Based on the 1973 George A. Romero film of the same name, The Crazies is part of a large collection of horror remakes that have been released in recent years. Much like Friday the 13th, or Rob Zombie’s Halloween, this take on The Crazies clearly hoped to elicit some decent box office success by trading on a cult title. What is a pleasant surprise it is then, that this is one of the more interesting remakes, which is even a little better than the original.
The small and wonderfully named town of Ogden Marshes, Iowa experiences a military plane crash. Local Sherriff David (Timothy Olyphant) is attending a local game of baseball when a townsperson appears on the field, seemingly unresponsive but clutching a gun. David attempts to talk him down, but is forced to shoot him when he raises his gun in a threatening manner. While dealing with the aftermath of this incident, other townspeople begin to behave strangely and it isn’t long before David has to contend with an outbreak of a dangerous virus, while the military descend onto the town looking to eradicate the problem.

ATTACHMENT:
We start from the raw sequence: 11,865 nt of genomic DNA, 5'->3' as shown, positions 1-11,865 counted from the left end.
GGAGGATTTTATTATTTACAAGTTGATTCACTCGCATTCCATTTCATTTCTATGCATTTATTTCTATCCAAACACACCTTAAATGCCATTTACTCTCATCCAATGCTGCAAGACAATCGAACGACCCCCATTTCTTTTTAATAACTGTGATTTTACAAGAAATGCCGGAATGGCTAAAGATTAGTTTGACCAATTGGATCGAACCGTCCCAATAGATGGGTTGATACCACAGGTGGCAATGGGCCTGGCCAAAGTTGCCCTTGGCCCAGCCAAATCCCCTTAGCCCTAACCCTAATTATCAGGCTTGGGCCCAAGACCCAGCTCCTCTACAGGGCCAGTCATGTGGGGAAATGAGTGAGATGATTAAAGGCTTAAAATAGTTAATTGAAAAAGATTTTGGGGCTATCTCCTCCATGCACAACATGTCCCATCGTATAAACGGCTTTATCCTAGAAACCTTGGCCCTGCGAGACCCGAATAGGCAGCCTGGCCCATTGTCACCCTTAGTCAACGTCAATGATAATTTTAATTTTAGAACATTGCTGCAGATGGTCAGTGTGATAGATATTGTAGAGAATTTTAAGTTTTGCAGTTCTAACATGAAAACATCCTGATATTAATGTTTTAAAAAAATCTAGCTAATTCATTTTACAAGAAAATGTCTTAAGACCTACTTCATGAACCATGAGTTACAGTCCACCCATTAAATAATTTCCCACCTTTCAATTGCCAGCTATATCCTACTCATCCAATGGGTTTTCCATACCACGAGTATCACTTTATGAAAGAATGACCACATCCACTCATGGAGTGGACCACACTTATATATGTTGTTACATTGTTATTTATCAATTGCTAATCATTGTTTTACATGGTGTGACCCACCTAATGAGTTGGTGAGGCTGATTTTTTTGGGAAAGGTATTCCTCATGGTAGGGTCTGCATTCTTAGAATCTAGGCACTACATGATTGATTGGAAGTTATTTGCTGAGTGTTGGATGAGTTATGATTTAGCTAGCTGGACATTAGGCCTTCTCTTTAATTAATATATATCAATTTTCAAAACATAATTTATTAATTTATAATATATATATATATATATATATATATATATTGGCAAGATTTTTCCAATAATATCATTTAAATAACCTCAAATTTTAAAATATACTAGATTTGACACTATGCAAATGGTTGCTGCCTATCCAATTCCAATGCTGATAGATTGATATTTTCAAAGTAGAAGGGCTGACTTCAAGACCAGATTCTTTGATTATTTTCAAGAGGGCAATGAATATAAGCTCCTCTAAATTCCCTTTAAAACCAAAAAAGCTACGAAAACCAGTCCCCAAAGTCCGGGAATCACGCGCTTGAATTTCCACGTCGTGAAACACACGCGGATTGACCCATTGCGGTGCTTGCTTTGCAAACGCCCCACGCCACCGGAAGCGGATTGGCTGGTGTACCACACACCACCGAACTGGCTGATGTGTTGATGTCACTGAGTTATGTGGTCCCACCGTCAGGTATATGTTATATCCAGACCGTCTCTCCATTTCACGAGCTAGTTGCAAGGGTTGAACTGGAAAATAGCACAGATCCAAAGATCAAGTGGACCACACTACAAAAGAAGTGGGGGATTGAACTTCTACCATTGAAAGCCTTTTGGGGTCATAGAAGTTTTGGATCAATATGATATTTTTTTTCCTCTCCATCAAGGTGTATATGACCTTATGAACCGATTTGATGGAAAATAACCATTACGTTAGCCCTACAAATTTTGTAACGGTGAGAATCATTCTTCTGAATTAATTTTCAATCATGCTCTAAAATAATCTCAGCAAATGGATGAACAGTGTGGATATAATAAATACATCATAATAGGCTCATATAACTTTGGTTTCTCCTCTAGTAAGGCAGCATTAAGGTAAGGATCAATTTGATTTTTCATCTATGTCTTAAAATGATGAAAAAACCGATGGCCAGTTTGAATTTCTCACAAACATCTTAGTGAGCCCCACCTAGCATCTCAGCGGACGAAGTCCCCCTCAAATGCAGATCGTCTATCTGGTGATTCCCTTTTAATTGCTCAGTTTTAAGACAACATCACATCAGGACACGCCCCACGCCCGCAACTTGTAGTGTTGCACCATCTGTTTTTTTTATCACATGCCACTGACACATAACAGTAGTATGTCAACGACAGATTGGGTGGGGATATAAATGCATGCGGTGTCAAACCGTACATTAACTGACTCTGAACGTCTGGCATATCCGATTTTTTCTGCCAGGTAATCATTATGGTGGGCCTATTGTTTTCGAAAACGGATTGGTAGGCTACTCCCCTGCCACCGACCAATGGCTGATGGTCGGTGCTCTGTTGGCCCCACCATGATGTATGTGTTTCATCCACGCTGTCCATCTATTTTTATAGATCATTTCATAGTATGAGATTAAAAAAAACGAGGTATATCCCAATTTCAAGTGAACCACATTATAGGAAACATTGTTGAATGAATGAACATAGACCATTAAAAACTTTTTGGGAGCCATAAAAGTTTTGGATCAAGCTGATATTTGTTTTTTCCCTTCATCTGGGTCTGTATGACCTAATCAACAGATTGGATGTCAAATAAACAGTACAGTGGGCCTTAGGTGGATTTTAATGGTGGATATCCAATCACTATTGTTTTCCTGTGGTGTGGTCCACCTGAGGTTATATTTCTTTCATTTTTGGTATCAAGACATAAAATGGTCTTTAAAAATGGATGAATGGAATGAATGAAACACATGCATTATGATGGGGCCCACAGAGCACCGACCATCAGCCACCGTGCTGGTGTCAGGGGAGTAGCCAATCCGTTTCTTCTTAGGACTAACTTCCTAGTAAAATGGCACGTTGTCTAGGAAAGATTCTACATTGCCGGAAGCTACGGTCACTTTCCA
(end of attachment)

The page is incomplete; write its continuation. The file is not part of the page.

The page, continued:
The Crazies is a modern take on the biological virus zombies, similar in style to those found in films like 28 Days Later¦ with hyper-aggression and fast movements. The make-up by Almost Human Studios is superb and helps to accentuate the fear of the protagonists with wonderfully the gruesome appearance of infection getting worse with every scene.
Using the same storyline as the Romero original, director Breck Eisner injects a modern feel to proceedings, with lush open landscapes, which are slowly reduced to tense confined areas. The scenes where Olyphant has to return to an abandoned town give an opportunity for some wonderfully creepy and suspenseful moments, which Eisner uses for the films best scares.
The Crazies is broken into three distinct acts: The outbreak, the military incursion and the aftermath. Each has its own feel and director Breck Eisner delivers the shocks with the calm hand of a veteran, which when combined with the slick presentation and a great central performance from the consistently under-used Olyphant and The Crazies is more than serviceable horror.